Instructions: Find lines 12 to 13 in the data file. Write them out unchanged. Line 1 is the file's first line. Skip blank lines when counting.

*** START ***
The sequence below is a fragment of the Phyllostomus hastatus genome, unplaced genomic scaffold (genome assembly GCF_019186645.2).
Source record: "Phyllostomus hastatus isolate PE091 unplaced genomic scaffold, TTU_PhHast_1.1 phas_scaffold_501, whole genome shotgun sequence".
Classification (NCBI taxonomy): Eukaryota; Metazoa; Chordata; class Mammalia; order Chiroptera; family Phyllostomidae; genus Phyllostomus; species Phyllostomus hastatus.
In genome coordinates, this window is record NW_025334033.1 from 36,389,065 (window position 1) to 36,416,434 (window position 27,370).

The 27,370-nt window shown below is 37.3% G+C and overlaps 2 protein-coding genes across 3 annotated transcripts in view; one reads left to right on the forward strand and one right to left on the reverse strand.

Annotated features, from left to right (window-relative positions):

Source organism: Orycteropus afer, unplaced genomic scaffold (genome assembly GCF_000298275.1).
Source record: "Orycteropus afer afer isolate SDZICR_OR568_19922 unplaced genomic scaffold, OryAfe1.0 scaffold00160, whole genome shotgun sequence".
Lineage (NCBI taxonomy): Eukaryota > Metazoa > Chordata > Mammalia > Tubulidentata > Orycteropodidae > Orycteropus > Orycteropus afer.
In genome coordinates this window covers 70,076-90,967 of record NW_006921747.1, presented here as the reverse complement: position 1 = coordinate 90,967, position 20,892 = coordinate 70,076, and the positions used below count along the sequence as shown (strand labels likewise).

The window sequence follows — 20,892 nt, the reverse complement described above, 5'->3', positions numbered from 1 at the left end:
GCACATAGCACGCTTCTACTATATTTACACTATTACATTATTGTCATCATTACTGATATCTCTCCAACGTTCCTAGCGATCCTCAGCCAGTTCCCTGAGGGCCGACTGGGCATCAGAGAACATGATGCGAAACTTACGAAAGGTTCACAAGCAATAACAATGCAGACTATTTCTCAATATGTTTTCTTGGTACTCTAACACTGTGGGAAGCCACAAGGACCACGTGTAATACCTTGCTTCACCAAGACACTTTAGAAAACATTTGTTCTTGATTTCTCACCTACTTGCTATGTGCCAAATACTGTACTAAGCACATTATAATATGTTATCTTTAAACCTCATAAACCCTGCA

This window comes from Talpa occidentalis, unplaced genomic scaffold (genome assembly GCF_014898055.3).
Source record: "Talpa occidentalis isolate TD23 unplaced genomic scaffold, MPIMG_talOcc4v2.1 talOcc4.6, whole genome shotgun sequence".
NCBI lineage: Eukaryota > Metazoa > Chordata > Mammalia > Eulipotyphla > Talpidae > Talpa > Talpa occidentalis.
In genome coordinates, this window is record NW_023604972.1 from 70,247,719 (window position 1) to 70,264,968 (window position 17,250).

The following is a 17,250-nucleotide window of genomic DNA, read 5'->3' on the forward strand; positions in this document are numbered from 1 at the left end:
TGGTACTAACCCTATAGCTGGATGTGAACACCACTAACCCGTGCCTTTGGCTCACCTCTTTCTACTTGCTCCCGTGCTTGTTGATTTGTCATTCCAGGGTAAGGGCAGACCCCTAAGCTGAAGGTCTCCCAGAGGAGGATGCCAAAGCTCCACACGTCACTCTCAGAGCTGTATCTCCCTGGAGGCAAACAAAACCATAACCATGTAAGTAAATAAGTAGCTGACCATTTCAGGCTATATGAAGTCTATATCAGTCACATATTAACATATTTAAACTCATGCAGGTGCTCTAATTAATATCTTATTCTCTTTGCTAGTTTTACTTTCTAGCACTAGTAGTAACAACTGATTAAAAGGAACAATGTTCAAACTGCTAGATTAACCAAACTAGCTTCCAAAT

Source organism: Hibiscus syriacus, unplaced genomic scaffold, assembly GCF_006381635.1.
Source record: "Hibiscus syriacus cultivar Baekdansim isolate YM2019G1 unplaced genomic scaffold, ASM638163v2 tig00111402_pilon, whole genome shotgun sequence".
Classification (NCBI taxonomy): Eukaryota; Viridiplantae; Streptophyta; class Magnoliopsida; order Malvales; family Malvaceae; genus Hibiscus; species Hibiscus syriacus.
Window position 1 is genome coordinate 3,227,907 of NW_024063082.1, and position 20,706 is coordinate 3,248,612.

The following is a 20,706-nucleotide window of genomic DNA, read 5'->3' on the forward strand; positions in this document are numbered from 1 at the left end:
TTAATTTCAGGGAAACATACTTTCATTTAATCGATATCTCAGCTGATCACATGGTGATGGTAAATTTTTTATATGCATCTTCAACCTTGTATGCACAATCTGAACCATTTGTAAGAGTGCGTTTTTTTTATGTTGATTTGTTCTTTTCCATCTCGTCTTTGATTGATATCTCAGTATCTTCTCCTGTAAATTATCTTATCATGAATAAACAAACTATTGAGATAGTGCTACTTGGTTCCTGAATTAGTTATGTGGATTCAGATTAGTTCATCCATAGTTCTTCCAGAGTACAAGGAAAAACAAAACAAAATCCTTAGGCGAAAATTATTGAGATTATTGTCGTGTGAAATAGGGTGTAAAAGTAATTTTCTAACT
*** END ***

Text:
GCACATAGCACGCTTCTACTATATTTACACTATTACATTATTGTCATCATTACTGATATCTCTCCAACGTTCCTAGCGATCCTCAGCCAGTTCCCTGAGGGCCGACTGGGCATCAGAGAACATGATGCGAAACTTACGAAAGGTTCACAAGCAATAACAATGCAGACTATTTCTCAATATGTTTTCTTGGTACTCTAACACTGTGGGAAGCCACAAGGACCACGTGTAATACCTTGCTTCACCAAGACACTTTAGAAAACATTTGTTCTTGATTTCTCACCTACTTGCTATGTGCCAAATACTGTACTAAGCACATTATAATATGTTATCTTTAAACCTCATAAACCCTGCA

This window comes from Talpa occidentalis, unplaced genomic scaffold (genome assembly GCF_014898055.3).